I wrote Elvis a letter, explaining what had happened to the Eldorado, hoping he would send me another, but he never wrote back.
EDITOR’S NOTE: Due to numerous complaints from readers about the frequent exaggerations and outrights lies in Milo’s blogs, The Third City’s fact-checking department has been keeping a close eye on his posts. After weeks of painstaking research, we have been forced to conclude that there is absolutely no evidence, factual or anecdotal, that Elvis Presley ever set foot in Gary, Indiana. And although Indiana’s municipal record keeping is notoriously unreliable, it appears that during the period that the Elvis Presley incident allegedly took place, Milo was serving a lengthy stretch in a downstate reformatory.
However we were able to verify, through employment records at the Armour & Company meat packing plant, that Jimmy Reed did, indeed, live in Gary, Indiana, during the period in question. He was also known to have a drinking problem. Finally, we were able to ascertain that Duncan Renaldo did, in fact, once make an appearance at the Lake County Fair.
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I’ve been spending a lot of time at the Jesse Brown VA Hospital recently, dealing with some issues that the doctors tell me are pretty much under control. I had my last therapy session two weeks ago and the medical professionals informed me I was 90% recovered.
Time, they said, would take care of the other 10%.
My doctor said he didn’t have to see me for six months, which was good news and bad news.
Good, because it means I don’t have any pressing medical problems. Bad, because I won’t be able to hang out with a lot of my fellow veterans.
I enjoy spending time with old soldiers. I understand them. I know what they’ve been through. I speak their language.
A few months ago, I was sitting in the reception area, waiting to see my doctor, when a man in a wheelchair rolled up next to me. He was an elderly black man with a blanket covering his legs.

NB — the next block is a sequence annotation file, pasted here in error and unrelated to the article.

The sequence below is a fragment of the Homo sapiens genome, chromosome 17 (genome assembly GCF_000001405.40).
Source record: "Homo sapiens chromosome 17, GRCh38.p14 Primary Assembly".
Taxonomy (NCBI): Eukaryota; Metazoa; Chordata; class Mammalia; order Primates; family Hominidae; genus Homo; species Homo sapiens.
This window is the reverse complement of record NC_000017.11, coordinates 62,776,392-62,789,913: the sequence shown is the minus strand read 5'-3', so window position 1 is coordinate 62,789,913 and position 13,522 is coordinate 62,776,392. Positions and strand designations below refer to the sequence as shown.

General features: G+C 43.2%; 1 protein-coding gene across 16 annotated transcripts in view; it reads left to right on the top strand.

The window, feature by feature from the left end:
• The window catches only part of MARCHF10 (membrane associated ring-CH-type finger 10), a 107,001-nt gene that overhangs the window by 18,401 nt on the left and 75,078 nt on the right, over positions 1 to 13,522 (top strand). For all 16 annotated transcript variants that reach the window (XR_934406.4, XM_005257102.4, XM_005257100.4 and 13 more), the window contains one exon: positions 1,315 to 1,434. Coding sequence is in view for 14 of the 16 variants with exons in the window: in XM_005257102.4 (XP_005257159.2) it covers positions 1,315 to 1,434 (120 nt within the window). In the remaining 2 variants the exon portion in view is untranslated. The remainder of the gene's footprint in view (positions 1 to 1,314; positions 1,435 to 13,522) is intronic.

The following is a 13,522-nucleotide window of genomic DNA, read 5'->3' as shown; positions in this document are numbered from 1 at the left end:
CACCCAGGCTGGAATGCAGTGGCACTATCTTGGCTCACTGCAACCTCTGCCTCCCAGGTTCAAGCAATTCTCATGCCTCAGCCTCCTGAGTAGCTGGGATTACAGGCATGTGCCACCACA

“How you doing, brother?” he asked me.
It was a question that veterans understand on many levels. It wasn’t simply a conversational ploy. It was an existential question about the state of your universe – your mental, physical, and social well being. The old man wanted to know if I was suffering from horrors or sweats. He was asking if I was eating well, getting enough sleep, making ends meet, having nightmares, or suffering from any of the monstrous post-war afflictions associated with combat.
“I’m doing fine,” I answered.
“Glad to hear it. Where was you at?”
“I was in Korea.”
“That must have been tough.”
“It was, brother. I never been so cold in my life. Lost all the toes on my right foot. Had a hole in my boot.”
“I understand ‘Nam was hot.”
“Yeah, real hot. Rained a lot, too.”
“I’d take hot over cold anytime.”
“I would, too.”
“You can hide from hot but you can’t hide from cold.”
“You’ve got a good point there.”
“I live with my daughter. She always keep the thermostat too low. I tell her, ‘Turn up the heat,’ but she say it gonna raise our electric bill. I tell her, ‘Fuck the damn electric bill. It’s way too cold in here.’ Man, I hate the cold.”
A few moments later they called the old man’s name and he rolled away to meet his appointment.
Another time, I was in the phlebotomy room, waiting to get my blood drawn. The young woman at the reception desk called the next name in line.
“Mr. Wilkins,” she said, loudly.
Nobody answered. “Mr. Wilkins,” she said again, even louder.
Again, nobody answered. Then someone pointed at an old man, maybe a WW2 vet, sitting in a wheelchair. The receptionist approached the old-timer and said, “Are you Mr. Wilkins?”
The old man cupped his ear and said, “What?”
The girl bent over and shouted in his ear,” Are you Mr. Wilkins!”
The old man shook his head and replied, “No, no, my name is Wilkins.”
All of the guys in the blood draw room got a good laugh out of that one.